A colossal top-four clash between old foes Chelsea and Liverpool was on the agenda today, also the first meeting between German tacticians, Thomas Tuchel and Jurgen Klopp.
This game truly was a “six-pointer” for all involved, I break down the proceedings below.
Starting team thoughts -
When I first saw the line-up, I tweeted “Safety. Solidarity. Foundation” to describe the eleven chosen by Tuchel and his approach to the game.
The team was far from aesthetic in terms of superstar names and attacking explosion, however, as we have seen often under the German thus far, defensive stability and transitional organization are paramount to Tuchel’s set up.
Many quite fairly questioned before the game where the goals were going to come from in this team, an issue we’ve faced in recent times.
In my additional notes regarding the team and their approach to this game, I tweeted:
First half thoughts -
Very early on, we saw both team’s tactical approaches, which were similar. Chelsea were clearly looking to get Timo Werner in behind Liverpool’s traditional high defensive line, as he started through the middle on the shoulder of the centre back pairing of Fabinho and Kavak, whilst Liverpool were playing direct and attempting to transition the ball forward as quickly as possible into the space behind our wing back pairing of Ben Chilwell and Reece James. Game on.
I noticed a few finer trends throughout the game relatively early, starting with Edouard Mendy’s rendition of the ‘sweeper keeper’ in order to nullify Liverpool’s balls in behind.
I also noticed Chelsea having early success from actually giving up possession of the ball, instead, countering on Liverpool as they committed numerous bodies forward.
This perhaps was deliberate with Tuchel citing Liverpool’s tendency to start fast in the opening minutes, we were often looking for the space wide left by Robertson and Alexander-Arnold (more on that later.)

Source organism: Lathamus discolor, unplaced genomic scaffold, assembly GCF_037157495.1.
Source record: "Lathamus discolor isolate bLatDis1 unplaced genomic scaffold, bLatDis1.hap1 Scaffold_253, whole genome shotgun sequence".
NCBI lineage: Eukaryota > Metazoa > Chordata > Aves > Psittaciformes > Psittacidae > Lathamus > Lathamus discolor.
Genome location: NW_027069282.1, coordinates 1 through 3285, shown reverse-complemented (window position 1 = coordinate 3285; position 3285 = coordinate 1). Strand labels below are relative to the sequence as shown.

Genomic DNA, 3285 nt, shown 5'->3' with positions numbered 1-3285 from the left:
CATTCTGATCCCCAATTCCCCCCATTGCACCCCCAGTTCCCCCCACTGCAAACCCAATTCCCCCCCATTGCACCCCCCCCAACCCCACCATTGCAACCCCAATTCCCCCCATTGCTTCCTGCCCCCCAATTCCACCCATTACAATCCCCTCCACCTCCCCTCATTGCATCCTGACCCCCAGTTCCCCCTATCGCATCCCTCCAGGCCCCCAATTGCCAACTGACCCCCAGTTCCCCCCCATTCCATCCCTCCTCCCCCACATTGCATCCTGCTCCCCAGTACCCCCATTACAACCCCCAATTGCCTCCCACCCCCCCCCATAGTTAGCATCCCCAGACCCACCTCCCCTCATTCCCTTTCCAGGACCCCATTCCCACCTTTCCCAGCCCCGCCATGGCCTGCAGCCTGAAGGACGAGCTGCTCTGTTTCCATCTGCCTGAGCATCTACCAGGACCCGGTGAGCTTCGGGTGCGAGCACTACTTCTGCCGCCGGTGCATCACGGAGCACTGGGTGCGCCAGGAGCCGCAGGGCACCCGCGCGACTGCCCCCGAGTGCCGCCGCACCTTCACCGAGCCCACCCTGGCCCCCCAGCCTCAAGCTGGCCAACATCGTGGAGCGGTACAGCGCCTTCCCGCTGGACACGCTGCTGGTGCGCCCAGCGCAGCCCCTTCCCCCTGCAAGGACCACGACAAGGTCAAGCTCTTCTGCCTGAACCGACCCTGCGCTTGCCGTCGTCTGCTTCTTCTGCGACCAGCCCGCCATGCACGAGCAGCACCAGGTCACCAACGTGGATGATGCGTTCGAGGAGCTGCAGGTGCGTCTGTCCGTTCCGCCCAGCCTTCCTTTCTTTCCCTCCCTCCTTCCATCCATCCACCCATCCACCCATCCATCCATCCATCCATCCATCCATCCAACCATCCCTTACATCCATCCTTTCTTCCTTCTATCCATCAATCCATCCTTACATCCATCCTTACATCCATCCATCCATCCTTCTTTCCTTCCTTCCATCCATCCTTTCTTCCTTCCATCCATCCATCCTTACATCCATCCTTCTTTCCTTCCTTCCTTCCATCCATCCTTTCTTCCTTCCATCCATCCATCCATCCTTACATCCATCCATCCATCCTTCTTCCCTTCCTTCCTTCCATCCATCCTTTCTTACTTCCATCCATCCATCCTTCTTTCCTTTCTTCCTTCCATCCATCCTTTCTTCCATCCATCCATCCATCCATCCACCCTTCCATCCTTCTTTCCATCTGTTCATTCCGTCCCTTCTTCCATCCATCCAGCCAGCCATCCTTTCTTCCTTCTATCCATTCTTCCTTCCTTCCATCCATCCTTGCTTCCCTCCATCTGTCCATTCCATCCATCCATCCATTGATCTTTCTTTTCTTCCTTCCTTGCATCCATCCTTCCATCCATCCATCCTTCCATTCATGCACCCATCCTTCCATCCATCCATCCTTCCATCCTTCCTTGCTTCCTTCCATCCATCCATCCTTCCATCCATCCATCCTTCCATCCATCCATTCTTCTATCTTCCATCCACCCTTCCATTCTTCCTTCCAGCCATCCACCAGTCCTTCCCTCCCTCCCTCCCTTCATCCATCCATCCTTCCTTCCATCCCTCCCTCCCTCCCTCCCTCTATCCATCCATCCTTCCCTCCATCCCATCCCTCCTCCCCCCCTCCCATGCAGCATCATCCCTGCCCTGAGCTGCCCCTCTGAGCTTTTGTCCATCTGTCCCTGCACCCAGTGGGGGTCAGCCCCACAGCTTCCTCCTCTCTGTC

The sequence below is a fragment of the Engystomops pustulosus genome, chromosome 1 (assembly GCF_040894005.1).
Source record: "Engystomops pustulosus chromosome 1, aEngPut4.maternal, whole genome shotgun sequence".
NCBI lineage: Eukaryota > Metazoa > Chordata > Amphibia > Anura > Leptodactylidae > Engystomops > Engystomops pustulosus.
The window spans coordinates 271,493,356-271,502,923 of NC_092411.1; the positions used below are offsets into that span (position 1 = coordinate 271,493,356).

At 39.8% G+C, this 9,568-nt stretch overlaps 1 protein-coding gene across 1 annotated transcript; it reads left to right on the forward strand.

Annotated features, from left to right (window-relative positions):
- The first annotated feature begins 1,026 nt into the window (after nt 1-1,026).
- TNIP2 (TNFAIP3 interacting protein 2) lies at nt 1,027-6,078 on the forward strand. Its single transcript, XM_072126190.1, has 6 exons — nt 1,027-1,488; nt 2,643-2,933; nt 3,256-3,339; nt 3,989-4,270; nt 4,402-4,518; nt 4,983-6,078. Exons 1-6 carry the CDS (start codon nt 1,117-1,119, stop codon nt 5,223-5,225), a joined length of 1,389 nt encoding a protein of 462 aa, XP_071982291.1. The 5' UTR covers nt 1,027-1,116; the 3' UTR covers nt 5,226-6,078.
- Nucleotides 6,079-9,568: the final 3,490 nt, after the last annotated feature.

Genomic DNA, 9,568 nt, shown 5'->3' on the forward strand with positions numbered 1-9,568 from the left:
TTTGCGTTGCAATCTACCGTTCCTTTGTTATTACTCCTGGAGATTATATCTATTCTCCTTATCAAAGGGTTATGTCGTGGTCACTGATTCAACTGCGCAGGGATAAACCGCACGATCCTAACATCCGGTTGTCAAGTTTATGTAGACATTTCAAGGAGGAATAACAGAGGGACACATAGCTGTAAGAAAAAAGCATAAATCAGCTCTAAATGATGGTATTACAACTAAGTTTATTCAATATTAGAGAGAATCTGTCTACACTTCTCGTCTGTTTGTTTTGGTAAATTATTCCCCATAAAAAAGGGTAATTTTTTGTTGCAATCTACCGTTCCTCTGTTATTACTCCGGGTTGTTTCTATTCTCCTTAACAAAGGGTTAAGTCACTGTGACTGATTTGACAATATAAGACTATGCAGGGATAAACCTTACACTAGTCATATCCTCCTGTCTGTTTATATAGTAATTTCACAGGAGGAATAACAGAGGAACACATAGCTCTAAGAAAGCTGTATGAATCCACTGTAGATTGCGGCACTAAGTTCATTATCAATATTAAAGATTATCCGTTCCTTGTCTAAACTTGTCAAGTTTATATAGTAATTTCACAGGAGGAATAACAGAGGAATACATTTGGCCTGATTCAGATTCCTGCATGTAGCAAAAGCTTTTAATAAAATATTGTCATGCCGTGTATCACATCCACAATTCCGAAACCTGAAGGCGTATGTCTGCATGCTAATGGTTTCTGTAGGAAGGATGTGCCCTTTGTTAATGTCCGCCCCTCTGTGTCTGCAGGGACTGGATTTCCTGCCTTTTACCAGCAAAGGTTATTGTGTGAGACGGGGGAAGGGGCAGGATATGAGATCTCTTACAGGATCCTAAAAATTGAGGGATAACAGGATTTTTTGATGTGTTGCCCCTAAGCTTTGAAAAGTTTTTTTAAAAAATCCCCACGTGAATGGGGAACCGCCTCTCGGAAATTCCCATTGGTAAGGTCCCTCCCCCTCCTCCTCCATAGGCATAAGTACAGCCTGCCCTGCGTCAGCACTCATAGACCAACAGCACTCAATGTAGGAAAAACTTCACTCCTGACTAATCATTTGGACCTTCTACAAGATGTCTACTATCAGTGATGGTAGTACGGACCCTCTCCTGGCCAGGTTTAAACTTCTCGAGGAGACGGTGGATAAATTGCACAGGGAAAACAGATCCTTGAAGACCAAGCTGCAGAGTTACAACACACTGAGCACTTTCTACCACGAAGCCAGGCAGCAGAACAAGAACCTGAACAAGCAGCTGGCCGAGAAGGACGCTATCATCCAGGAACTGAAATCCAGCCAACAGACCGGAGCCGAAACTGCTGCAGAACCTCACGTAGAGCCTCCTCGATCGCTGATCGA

Werner squandered a good chance in the 16th minute, coming from one of Chelsea’s many effective presses high up the Anfield lawn.
Werner again minutes later got the ball in the back of the net, for it only to be ruled out by another episode of ‘Vartroversy’ you can check my Twitter timeline for my thoughts on that.
Then came the moment of magic from Chelsea’s very own talisman, Mason Mount. A searching long ball from midfield maestro N’Golo Kante found Mason on the wide left channel, in the space left behind by Alexander-Arnold, and the rest was just majestic.
Mason cuts in on Fabinho, shifts the ball further past the Brazilian, before dispatching it past another South American in Alison for a timely lead just before halftime. Just sheer class from one of Chelsea’s very own. We led 1-0 at the break.
My half-time thoughts consisted of the following, which I wrote inside this document five minutes into the interval.
“Chelsea may need another. We need to be wary of the ball in behind. However, we cannot bunker and give Liverpool territory, as they will want that control factor. We need to continue to press, be brave playing out the back, and push them back.”
Second half thoughts -
No changes at the break, we went again. VAR was involved again as the ball struck Kante’s arm inside the box early on. If I’m honest, I thought it would be given, taking into account the new rules, the inconsistency of it, and also the location of the game, yet we came away unscathed, phew.